Rural hospitals, many of which were already in dire straits, have been hit especially hard by the Covid-19 pandemic. The public health crisis has exacerbated existing challenges facing these hospitals, such as low patient volumes and lack of adequate resources. Recognizing the difficult position that many rural facilities are in, EHR giant Cerner has decided to make it easier for these facilities to deploy technology that can help them effectively address the pandemic.

The Covid-19 crisis necessitated a major change in care delivery across the country, with many health systems turning to telehealth to provide uninterrupted care to their patients. But pivoting to telehealth has proved challenging for many rural health systems that may lack the technology or high-speed internet access needed for these services. Data from the Centers for Disease Control and Prevention  shows that health centers in urban areas are more likely to provide upwards of 30% of visits virtually than those in rural areas.

In November, Cerner announced it would offer a video visit platform to healthcare providers using its CommunityWorks EHR free of charge through the end of 2021. CommunityWorks is a cloud-based EHR tailored to community and critical access hospitals.

About 150 Cerner clients will gain access to the new video visit offering, Mitchell Clark, president of CommunityWorks at Cerner, said in an email. The company is also working with clients who want to use the free telehealth offering but do not currently use the latest technology to update their systems in order to take advantage of it.

In an email interview with MedCity News, Clark discussed the healthcare challenges facing rural communities as well as the reasons why Cerner is offering the video visit platform for free and what it hopes to achieve by doing so.

Note: Responses have been edited for length and clarity.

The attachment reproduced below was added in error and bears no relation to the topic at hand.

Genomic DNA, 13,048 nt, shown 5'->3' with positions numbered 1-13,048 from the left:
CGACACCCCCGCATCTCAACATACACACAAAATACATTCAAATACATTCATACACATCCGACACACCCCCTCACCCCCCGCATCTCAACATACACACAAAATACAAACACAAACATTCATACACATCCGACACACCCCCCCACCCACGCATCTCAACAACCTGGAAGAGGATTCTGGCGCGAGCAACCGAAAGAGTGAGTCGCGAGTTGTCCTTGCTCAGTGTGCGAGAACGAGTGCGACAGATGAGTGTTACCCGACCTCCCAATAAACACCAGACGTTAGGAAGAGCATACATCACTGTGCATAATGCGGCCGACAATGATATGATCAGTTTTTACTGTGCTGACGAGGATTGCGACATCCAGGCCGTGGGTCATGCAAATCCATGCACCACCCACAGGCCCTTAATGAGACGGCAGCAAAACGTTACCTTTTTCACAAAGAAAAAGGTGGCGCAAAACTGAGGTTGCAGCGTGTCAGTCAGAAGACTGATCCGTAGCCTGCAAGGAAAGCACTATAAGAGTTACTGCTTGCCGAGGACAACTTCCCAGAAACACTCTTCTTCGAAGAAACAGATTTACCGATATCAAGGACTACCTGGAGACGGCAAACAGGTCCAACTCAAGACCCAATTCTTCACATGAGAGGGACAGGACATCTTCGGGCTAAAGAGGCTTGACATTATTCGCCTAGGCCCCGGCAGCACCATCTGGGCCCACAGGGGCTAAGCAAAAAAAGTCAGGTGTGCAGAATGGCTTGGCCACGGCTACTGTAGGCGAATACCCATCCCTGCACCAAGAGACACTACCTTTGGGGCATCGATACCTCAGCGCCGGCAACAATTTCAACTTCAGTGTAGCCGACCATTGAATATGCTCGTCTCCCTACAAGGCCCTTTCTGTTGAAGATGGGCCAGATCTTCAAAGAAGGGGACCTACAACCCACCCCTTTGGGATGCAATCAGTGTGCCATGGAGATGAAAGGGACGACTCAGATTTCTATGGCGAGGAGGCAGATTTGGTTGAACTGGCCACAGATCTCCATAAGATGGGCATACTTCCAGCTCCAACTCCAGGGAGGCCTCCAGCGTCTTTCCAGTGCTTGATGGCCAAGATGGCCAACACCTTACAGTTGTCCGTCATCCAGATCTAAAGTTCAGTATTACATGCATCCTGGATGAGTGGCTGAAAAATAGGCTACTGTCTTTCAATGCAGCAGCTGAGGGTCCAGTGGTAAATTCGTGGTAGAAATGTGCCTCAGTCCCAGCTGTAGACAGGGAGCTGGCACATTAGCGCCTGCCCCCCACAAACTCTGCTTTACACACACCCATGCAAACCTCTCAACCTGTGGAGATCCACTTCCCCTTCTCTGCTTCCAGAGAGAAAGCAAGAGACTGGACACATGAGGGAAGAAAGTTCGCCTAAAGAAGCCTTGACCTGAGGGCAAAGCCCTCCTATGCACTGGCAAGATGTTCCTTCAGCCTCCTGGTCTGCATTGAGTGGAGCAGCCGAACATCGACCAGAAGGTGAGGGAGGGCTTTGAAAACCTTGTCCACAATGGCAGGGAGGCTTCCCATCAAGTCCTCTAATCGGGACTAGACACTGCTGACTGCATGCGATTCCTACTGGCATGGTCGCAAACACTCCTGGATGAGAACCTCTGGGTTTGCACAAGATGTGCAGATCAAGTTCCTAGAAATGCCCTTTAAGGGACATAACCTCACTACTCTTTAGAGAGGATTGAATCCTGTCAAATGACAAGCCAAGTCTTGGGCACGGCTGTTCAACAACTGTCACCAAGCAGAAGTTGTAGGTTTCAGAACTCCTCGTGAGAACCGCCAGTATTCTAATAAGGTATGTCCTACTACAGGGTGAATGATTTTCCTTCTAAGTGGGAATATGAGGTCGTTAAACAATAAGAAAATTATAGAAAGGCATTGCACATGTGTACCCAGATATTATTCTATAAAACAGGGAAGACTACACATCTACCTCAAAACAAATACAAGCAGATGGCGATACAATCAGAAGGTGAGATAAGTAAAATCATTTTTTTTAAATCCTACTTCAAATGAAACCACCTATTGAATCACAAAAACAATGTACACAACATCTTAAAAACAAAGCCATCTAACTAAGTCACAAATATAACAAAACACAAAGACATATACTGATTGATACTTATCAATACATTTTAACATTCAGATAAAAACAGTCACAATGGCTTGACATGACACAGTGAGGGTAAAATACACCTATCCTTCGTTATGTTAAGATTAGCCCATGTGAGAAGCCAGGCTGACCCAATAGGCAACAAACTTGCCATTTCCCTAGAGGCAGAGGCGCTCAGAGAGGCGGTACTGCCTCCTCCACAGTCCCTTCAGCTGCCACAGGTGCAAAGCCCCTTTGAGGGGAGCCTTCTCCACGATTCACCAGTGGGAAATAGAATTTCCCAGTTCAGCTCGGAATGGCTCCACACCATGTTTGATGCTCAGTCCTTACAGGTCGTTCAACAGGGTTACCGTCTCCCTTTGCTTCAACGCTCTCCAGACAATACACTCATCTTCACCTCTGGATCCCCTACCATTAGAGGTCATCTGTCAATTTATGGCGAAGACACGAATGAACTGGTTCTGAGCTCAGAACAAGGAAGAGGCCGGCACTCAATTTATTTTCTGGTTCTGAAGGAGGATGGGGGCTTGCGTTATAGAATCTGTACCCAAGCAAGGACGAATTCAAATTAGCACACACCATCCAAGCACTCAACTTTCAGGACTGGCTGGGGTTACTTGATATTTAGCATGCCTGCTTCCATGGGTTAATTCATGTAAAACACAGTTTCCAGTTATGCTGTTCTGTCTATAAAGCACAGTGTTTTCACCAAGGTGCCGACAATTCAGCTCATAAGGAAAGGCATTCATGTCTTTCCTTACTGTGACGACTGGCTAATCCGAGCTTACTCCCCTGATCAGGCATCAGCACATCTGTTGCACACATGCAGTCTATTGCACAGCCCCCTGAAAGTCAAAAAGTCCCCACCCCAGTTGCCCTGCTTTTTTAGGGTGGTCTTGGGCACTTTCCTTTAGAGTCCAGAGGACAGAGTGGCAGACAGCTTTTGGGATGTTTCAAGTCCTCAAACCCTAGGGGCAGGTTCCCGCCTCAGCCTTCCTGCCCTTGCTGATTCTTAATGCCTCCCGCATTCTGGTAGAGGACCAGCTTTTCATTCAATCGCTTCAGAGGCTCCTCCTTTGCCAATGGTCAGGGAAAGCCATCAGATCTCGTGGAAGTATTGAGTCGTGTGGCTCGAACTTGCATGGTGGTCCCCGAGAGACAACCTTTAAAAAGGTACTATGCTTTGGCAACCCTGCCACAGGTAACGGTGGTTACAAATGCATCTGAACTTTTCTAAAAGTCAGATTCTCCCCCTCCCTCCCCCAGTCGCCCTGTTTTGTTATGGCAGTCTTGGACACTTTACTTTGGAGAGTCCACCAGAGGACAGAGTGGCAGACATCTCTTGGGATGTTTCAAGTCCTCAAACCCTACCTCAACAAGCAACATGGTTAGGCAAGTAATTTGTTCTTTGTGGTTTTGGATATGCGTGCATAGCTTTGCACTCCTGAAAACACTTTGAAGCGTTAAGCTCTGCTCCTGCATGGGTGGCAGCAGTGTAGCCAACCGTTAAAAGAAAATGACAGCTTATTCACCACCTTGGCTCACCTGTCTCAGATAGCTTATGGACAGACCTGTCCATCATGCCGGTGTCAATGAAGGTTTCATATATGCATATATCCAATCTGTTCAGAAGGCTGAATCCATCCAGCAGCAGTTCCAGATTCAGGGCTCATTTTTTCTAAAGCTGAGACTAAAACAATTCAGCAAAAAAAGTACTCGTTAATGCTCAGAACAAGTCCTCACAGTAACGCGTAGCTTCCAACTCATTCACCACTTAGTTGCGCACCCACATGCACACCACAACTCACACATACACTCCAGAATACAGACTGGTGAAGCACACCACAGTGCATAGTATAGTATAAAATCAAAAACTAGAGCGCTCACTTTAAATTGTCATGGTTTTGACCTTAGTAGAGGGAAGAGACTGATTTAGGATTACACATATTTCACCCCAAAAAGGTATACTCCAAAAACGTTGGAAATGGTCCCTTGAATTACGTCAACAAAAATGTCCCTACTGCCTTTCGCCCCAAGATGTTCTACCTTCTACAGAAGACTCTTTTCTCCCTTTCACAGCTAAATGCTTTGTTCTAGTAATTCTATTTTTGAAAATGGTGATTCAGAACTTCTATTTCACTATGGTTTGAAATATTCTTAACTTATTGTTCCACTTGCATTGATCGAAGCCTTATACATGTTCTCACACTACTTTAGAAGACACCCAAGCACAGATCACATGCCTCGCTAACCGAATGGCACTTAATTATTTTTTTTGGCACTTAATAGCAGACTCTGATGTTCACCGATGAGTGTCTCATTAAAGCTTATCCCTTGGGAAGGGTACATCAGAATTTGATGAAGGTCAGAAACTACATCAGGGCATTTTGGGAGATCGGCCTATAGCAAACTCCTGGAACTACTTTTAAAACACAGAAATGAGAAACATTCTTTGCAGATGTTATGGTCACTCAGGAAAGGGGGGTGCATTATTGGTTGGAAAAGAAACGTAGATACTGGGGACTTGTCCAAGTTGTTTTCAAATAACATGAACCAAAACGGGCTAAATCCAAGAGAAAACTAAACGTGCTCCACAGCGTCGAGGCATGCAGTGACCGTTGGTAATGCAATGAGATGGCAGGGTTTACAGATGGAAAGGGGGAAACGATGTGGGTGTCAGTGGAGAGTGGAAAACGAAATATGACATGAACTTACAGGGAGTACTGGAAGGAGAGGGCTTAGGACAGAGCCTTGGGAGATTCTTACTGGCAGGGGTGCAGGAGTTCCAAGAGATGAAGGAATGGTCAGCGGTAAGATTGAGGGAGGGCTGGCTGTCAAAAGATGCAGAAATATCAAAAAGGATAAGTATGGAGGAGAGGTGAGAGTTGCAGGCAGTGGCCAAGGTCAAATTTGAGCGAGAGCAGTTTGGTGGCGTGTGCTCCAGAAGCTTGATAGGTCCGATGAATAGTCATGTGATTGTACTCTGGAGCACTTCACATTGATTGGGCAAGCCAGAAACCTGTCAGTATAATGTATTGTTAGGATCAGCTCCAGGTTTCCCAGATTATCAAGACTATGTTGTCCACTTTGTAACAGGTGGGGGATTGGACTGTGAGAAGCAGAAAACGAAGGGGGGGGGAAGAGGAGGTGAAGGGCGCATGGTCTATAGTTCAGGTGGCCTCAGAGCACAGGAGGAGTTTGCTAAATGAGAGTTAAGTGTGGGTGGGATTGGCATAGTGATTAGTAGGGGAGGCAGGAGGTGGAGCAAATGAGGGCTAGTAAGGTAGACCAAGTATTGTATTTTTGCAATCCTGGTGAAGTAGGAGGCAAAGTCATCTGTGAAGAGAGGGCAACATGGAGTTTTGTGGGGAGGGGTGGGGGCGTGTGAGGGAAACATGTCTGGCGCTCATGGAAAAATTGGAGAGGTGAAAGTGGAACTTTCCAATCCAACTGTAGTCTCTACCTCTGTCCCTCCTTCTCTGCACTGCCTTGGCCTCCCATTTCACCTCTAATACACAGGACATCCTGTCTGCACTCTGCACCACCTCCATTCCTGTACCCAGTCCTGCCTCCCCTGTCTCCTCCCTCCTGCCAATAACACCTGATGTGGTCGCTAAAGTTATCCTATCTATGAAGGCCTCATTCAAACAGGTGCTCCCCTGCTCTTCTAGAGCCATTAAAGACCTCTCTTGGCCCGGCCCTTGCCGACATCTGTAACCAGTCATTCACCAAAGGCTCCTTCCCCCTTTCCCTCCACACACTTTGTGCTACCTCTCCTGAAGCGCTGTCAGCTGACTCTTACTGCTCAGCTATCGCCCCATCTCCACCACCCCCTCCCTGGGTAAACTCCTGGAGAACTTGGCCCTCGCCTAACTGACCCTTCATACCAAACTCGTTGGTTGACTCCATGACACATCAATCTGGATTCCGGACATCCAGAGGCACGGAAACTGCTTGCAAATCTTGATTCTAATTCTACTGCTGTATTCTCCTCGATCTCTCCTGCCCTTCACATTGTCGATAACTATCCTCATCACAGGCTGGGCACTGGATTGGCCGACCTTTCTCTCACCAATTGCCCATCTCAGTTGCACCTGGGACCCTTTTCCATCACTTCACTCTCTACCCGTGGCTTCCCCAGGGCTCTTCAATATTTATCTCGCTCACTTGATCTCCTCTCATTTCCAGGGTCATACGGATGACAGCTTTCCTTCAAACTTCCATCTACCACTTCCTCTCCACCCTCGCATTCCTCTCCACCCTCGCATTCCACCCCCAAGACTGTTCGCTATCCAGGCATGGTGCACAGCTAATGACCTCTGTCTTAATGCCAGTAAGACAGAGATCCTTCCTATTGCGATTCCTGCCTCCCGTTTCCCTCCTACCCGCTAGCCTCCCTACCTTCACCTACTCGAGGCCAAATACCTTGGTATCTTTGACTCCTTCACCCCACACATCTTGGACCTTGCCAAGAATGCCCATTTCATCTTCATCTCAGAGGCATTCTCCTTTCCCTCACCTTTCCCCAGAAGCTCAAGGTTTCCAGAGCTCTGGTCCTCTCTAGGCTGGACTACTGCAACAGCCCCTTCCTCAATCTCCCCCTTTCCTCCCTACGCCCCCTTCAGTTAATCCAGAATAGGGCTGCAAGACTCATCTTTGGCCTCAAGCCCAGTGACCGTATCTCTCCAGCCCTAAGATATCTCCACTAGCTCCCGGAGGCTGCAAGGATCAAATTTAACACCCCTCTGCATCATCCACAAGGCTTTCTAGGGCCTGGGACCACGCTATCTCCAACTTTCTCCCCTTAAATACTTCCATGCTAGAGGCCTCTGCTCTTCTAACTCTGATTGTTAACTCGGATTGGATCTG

MedCity News: What are some of the key healthcare hurdles rural communities are facing amid the Covid-19 pandemic?

Mitchell Clark: The CDC estimates about 46 million Americans live in rural areas, which face distinctive challenges during the Covid-19 pandemic. Longstanding systemic health and social inequities have put some rural residents at increased risk of getting Covid-19 or having severe illness. In general, rural Americans tend to have higher rates of cigarette smoking, high blood pressure and obesity as well as less access to healthcare, which can negatively affect health outcomes. Those living in rural areas are also less likely to have health insurance, according to the CDC. Other hurdles include rural hospitals continuing to close at alarming rates and lack of broadband access in some areas.

MedCity News: What will be some of the long-term effects of the pandemic on rural healthcare in the U.S.?

Mitchell Clark: The newly approved Covid-19 vaccines show promise that we could emerge from this pandemic in 2021. While many long-term effects of the pandemic on rural healthcare are yet to be determined, it’s important to mention some of the positive innovations we’re already seeing in rural health. Throughout the crisis, there’s been a constant theme of ‘explosive innovation.’ This has not only come in the form of new technology but also in the greater availability and adoption of existing technologies.

Given the nature of the pandemic, telehealth has grown exponentially. It is expected to continue to be used as an alternative option to in-person visits for the foreseeable future. Telehealth is a valuable tool that will give rural Americans easier access to care without as much travel.

MedCity News: Why did Cerner decide to offer the video visit platform to CommunityWorks clients for free through 2021?

Mitchell Clark: We recognize the financial burden some healthcare systems are facing because of the pandemic. We wanted to offer a native video visit platform for CommunityWorks clients free of charge through 2021 as a way to help providers and patients connect during this difficult time.

Understanding the strain on resources rural hospitals faced before the pandemic, it was important for us to open up additional cost-effective options for our clients and the patients they serve. I’m proud of the work Cerner is doing to help our clients through Covid-19 by rapidly developing tools to arm some of the world’s most essential workers.

MedCity News: What are the goals of Cerner’s initiative?  

Mitchell Clark: Our goal is to deliver a comprehensive, integrated experience that empowers consumers to be active participants in their health and care. We want to equip patients, especially in rural areas, with the ability to receive convenient, quality care using their modality of choice.

It’s important to note that Cerner collaborates with several key telehealth companies to assist our clients, especially in the battle against Covid-19. Whether it be a small, rural community or a large metropolitan area health system, Cerner has many telehealth options available to meet the demands of our clients.

Photo credit: marekuliasz, Getty Images

 



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